The B-Movie pastiche storyline stands the test of time and is as appealing as ever. The music here though is the highlight – I defy anyone not to sing along to Sweet Transvestite, Hot Patootie and of course, The Time Warp. The whole thing is infused with such fun that you can’t fail to be carried away on the magnificent, mad roller coaster.
ITV Superstar winner Ben Forster (Brad) and Roxanne Pallet (Janet) both deftly manage the transition from virginal couple to depraved disciples of Frank, and both have the chance to showcase their fine voices which more than match the pulsating band. Stage and TV veteran Philip Franks as The Narrator turns in a genuinely witty performance, fully embracing the camp madness of it all – adeptly fending off the very vocal asides of the Glasgow crowd both scripted and unscripted. Rhydian Roberts is the titular Rocky and its more his pectoral muscles that are on show rather than his vocal ones here, but he carries it off the role with sufficient skill. Kristian Lavercombe as Riff Raff is a revelation, coming closest to embodying the spirit of the show’s original creator Richard O’Brien than you’re likely to see, and with his powerful voice, he seems destined for great things.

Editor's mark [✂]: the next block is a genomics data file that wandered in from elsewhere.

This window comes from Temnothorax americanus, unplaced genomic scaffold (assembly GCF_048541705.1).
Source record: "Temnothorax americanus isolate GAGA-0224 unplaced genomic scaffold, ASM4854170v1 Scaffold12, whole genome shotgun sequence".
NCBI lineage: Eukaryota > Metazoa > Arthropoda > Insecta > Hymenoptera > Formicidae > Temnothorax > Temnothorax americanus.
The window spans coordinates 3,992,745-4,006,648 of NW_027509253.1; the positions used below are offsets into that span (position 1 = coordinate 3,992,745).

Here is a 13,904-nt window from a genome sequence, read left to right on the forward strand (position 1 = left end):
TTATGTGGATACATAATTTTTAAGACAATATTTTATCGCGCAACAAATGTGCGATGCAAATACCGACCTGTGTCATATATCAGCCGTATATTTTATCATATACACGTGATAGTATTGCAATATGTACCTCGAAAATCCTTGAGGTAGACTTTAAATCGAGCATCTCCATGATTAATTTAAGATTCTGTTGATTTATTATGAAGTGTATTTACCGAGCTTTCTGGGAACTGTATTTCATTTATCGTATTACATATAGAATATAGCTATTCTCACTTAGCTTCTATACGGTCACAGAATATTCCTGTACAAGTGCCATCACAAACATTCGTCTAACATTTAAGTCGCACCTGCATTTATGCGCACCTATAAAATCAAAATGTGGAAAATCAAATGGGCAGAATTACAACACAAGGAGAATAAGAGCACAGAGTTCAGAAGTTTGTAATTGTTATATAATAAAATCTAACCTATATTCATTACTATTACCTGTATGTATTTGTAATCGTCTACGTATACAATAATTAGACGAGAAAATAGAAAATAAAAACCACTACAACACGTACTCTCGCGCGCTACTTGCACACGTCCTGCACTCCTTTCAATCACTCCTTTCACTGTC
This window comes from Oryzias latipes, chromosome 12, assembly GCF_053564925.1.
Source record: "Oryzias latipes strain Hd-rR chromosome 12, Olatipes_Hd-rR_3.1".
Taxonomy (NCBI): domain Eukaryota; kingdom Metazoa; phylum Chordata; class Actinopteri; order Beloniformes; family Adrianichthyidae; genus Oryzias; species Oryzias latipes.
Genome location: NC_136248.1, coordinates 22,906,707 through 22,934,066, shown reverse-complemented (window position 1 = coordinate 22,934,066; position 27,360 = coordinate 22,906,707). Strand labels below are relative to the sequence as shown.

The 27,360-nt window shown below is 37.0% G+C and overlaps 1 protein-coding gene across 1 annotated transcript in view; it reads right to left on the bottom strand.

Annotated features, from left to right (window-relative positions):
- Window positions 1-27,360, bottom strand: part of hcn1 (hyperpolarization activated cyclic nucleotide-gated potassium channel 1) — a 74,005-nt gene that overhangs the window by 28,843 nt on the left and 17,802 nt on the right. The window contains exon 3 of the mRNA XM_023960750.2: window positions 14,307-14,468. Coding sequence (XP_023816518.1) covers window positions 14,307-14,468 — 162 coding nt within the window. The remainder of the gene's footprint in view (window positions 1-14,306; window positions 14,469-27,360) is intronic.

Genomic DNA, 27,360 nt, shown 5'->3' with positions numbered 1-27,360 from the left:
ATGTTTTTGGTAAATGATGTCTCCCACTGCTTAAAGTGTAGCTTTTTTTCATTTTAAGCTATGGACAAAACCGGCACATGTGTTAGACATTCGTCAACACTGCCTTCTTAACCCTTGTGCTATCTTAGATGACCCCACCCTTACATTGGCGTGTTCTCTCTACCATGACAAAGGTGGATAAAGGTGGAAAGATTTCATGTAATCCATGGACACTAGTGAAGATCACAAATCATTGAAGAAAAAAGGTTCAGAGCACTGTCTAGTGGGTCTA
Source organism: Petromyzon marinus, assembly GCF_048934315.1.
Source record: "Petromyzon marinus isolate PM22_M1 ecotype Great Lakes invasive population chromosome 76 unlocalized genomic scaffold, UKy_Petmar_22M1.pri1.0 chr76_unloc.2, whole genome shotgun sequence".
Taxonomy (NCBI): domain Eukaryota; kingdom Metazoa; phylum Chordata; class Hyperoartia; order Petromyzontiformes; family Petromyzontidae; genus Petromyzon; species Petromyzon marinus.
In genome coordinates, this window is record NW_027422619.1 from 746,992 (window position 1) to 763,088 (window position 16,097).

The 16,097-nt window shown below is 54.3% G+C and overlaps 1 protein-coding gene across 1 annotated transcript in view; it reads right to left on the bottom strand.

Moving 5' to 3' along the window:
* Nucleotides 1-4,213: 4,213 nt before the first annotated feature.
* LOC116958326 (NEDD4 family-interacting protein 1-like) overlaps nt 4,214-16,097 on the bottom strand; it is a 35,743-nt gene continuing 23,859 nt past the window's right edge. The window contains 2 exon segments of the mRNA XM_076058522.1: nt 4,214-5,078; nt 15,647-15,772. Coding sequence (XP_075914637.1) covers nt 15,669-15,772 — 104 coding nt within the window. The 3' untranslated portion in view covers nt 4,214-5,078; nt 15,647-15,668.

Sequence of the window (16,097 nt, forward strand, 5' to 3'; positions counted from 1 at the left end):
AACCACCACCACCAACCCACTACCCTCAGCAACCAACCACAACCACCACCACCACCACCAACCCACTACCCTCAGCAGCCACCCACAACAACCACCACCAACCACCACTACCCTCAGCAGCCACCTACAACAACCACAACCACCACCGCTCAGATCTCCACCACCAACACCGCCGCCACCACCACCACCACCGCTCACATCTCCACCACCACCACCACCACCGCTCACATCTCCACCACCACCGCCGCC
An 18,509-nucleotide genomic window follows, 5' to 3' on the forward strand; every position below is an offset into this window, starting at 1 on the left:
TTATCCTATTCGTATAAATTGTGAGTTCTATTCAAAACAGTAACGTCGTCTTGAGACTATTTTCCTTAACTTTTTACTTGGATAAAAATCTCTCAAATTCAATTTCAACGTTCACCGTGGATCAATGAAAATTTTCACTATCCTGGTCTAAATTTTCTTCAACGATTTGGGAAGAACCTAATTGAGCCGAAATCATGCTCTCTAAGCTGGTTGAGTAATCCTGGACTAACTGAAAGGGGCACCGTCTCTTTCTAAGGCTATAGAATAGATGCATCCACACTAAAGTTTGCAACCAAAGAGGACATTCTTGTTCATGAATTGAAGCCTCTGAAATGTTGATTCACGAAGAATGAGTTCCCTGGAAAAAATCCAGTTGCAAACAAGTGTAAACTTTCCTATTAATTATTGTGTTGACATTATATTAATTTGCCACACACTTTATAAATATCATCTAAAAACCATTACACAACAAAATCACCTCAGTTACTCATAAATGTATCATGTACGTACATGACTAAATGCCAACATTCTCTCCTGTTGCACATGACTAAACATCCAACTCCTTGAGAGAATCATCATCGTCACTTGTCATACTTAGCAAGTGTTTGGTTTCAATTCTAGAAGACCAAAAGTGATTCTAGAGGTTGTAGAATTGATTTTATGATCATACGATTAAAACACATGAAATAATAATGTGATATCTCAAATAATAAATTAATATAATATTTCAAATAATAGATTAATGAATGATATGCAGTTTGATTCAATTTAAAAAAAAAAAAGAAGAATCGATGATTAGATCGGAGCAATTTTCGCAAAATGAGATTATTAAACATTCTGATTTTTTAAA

Rightfully though, the show belongs to Frank. Indelibly printed on everyone’s mind is Tim Curry’s seminal performance in the movie, and as Frank n Furter, Oliver Thornton does a rare thing indeed, in bringing us a rather different Frank, never indulging in all out camp or over the the top hamming, rather managing to convey both a more tender side to the character and an ever more mercurial one at the same time. His attraction and menace are skilfully portrayed by Thornton. He also looks so utterly stunning that it’s impossible to tear your eyes away from him when he’s on stage. Every eyebrow raised or lick of the lips is met with roars of approval by the crowd. A sublime performance from Thornton, the definitive Frank for a new generation.
True to its low budget B-Movie roots the set is always a little ropey, but the clever lighting and staging all add to the fun. This is the best night of escapism you are ever likely to find. The ear-splitting screams of approval from the audience at the end are enough to tell you that.
Due to demand the show will return in August. I urge you – get a ticket now!